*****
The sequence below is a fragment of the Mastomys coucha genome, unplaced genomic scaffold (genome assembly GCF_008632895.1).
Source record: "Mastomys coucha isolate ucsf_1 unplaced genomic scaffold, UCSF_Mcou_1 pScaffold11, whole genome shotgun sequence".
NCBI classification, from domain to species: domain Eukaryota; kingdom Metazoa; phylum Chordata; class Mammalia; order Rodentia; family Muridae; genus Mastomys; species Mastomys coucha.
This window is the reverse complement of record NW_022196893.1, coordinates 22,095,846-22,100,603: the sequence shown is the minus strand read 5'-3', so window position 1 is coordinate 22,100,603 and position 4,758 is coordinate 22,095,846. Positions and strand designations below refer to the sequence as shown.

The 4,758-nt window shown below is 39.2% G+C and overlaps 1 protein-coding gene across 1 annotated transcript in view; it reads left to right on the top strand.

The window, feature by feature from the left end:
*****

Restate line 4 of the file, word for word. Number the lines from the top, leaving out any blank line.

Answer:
This window is the reverse complement of record NW_022196893.1, coordinates 22,095,846-22,100,603: the sequence shown is the minus strand read 5'-3', so window position 1 is coordinate 22,100,603 and position 4,758 is coordinate 22,095,846. Positions and strand designations below refer to the sequence as shown.